The introduction to the television series Desperate Housewives is recognizable by its branding image: Adam and Eve under a tree. Lucas Cranach, the Elder, painted it. You may have heard of the Louvre’s fund raiser to purchase “Les Trois Grâces” for four million euros. They succeeded. The artist? Lucas Cranach, the Elder. Although his is not a household name you have just been introduced to a modern style painter of the Renaissance.
The Musée du Luxembourg, after a French Senate shutdown in 2010, inaugurated its reopening on February 9, 2011 with an exhibit of a major figure in the German Renaissance, Lucas Cranach (1472-1553).
His early woodcut drawings are reminiscent of Albrecht Dürer, who influenced him greatly. Like comic books with tons of detail, if I had had all the time in the world, I could have stared at them all day.
His initials and the year are the signature for his woodcuts. They are easy to spot. Cranach’s signature on his paintings is a dragon. The dragon is never in the same place. Searching for it invites the observer to study the painting, the strokes, the colors, and the details. I never did find the dragon in “le Martyr de Sainte Catherine” but I found faces and flowers and brimstone not evident at first glance.
The audio guide is a helpful tool to see and understand more of this exhibition through a professional’s eyes. It is how I learned how he possibly influenced the surrealism of Magritte and how he painted before and after Martin Luther (his close friend) and the Reformation. His patrons and diplomatic missions and travels taught Cranach how to ride both sides of the fence as he balanced his paintings for both the Protestants and the Catholic Church.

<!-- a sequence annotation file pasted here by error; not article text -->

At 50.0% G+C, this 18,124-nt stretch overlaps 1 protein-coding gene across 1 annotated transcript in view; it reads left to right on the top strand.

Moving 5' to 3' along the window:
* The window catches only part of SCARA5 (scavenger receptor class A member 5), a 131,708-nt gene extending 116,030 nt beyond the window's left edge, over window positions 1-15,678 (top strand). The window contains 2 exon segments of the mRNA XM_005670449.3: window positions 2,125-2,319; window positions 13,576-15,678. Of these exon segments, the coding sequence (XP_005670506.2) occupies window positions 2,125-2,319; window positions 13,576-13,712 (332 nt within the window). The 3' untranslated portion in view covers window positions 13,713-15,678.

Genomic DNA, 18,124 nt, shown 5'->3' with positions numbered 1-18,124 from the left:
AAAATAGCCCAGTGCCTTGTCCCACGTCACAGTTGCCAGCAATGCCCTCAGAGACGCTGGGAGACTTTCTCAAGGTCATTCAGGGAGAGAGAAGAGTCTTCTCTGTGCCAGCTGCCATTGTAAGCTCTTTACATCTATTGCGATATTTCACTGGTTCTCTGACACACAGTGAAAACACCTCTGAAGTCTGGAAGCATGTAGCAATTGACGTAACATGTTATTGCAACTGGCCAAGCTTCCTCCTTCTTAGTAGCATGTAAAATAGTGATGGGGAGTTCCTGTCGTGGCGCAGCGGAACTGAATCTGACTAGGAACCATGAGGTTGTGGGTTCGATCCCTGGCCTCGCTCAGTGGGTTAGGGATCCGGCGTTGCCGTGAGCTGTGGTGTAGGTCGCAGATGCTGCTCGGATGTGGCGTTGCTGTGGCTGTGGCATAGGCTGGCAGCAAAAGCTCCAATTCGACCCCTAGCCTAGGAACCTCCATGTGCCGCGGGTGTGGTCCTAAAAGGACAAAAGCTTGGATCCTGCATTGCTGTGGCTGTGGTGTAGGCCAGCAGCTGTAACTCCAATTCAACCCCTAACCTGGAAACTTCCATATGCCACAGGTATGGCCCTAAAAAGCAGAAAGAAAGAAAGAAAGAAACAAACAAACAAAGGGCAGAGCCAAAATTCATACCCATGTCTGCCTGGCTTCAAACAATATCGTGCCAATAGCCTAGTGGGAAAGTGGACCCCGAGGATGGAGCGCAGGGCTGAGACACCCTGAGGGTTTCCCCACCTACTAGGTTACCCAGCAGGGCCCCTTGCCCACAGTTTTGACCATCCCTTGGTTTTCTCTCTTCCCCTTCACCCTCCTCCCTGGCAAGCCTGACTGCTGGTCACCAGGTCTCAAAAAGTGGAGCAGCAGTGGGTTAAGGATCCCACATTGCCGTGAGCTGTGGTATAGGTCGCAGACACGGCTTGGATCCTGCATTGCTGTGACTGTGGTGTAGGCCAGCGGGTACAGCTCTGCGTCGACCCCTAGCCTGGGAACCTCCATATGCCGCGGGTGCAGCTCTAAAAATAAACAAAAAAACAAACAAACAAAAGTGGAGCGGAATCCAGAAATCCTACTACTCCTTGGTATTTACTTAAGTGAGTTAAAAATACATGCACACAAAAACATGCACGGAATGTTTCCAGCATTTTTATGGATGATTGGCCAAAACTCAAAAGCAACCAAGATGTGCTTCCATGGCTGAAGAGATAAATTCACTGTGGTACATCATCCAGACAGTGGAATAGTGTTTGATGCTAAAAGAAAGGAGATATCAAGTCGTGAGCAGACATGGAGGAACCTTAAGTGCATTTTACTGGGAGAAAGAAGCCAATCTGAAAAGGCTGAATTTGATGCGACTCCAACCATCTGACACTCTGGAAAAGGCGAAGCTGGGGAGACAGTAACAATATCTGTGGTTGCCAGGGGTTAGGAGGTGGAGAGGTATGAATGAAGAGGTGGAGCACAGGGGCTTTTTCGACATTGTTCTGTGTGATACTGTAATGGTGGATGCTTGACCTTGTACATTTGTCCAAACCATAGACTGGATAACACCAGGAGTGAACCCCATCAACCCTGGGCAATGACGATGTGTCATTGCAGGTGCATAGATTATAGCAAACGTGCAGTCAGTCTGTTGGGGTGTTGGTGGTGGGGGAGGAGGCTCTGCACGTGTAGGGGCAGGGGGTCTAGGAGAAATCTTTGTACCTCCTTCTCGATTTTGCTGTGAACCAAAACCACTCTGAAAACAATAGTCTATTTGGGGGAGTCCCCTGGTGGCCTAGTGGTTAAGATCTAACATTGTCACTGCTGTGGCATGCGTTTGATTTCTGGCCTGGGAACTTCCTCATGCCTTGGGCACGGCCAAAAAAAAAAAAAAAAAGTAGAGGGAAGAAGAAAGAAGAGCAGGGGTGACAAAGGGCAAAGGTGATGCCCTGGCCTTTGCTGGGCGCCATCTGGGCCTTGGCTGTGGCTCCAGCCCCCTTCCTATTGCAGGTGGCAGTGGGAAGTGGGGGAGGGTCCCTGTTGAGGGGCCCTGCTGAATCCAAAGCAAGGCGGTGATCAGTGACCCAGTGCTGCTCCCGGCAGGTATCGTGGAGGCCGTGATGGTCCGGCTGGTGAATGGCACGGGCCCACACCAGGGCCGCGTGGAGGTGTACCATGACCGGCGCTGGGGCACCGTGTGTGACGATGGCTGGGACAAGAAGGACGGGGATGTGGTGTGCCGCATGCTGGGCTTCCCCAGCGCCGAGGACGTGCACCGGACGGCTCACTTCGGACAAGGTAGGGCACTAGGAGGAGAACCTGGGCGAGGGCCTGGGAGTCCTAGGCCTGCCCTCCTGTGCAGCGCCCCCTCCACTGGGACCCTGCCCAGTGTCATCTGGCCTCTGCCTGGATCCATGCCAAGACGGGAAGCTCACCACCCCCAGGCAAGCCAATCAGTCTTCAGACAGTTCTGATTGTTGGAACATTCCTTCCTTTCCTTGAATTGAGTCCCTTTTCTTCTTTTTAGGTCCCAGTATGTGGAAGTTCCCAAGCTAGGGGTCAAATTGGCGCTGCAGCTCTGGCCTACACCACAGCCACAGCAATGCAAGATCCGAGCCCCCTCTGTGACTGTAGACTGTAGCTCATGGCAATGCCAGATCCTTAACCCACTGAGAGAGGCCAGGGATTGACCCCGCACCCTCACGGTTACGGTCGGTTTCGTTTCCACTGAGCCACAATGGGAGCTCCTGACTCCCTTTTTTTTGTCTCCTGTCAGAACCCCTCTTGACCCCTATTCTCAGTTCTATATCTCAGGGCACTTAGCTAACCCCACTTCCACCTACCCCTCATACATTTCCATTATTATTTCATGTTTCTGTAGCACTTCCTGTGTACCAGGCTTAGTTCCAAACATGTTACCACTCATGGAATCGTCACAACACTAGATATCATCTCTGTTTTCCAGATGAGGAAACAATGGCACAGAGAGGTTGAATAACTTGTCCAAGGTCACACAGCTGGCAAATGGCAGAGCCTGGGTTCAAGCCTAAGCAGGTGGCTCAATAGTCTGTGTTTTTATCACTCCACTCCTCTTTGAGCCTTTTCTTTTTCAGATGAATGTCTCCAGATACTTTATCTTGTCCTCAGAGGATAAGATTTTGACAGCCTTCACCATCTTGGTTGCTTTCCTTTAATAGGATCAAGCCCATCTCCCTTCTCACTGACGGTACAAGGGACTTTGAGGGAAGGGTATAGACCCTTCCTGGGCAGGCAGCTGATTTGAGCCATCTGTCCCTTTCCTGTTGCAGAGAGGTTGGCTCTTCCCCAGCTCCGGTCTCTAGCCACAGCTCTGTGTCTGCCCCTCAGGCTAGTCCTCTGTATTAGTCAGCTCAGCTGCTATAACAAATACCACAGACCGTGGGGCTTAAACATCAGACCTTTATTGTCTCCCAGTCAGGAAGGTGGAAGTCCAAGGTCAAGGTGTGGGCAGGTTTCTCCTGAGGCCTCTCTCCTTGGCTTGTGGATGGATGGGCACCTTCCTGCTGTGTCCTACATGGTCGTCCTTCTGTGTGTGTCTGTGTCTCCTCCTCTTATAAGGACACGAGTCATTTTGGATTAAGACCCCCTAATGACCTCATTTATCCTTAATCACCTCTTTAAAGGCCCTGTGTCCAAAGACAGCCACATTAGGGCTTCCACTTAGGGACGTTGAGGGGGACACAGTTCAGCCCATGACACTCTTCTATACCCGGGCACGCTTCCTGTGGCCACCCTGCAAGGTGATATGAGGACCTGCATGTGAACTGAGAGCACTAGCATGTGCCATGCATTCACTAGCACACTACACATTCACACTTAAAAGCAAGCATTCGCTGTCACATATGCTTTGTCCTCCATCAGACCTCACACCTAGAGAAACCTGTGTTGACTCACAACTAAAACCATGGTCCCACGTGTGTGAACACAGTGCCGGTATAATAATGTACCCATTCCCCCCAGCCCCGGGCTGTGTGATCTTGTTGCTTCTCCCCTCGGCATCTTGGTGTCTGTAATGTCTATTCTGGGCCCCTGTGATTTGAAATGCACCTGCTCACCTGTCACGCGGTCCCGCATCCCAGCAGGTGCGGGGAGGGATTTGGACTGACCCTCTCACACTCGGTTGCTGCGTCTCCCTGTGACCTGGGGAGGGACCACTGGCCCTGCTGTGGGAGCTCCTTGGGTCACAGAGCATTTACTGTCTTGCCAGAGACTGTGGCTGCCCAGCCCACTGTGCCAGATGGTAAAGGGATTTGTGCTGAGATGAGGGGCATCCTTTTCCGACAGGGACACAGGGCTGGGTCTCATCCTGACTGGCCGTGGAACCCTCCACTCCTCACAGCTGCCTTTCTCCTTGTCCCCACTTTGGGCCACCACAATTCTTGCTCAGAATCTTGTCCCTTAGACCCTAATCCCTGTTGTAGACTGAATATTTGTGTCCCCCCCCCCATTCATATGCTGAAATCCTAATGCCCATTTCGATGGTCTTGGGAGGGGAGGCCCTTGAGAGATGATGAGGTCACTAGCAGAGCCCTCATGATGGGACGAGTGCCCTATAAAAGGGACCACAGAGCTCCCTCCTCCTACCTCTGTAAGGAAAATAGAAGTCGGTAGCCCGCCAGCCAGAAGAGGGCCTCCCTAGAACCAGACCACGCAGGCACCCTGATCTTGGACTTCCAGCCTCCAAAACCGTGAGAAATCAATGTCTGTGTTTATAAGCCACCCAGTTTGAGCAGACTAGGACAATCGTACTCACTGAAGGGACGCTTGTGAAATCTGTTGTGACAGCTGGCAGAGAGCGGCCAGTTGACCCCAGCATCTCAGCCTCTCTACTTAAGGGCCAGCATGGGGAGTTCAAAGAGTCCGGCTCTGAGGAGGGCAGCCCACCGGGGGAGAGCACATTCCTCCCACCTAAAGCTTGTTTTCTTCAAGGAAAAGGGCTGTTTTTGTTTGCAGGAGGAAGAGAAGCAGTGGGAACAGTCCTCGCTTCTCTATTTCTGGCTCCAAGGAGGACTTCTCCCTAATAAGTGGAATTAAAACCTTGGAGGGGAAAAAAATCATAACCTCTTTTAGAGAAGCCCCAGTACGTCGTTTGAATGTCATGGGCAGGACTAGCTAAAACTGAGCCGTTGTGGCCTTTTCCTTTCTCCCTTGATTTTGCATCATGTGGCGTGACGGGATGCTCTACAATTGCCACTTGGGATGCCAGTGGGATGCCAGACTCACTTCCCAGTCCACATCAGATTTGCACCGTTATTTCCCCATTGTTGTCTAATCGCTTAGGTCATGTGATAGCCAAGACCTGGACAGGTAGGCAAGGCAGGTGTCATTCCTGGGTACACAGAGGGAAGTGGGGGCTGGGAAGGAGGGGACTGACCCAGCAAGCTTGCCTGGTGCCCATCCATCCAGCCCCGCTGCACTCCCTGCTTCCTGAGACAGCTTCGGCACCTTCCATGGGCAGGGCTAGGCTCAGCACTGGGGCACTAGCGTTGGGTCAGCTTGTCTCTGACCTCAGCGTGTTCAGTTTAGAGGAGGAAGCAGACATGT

The French news magazine, le Point writes that Cranach was admired by Picasso and Max Ernst and is sometimes thought of as a Warhol of the Renaissance. The title of this article is “Cranach et ses pin-up” (Cranach and his pin-up girls). This suggests eroticism but is far from the truth. Cranach had a moral behind his paintings. One example is “Allégorie de la Justice” who wears a veil as a dress and jewelry and the Saxon hair style, but carries the symbols of justice.
Cranach seems to have gone through a change with the Lutheran Reformation. Prior to the Reformation they are pious and innocent. After, the women in his paintings gradually become more seductive and show their “feminine wiles”. He paints their “negative character” in biblical scenes. Salomé seems to be placing more importance on her clothing and jewelry rather than the head of John the Baptist, as if ambivalent to the situation.
Cranach does have a modern style that has influenced surrealist artists, mode photographers and Hollywood. An exhibition worth the visit.
Videos about the exhibition
Musée du Luxembourg
Cranach in His Time February 9 – May 23, 2011
Audio guide available at the museum (check their Web site or contact them about downloading it online)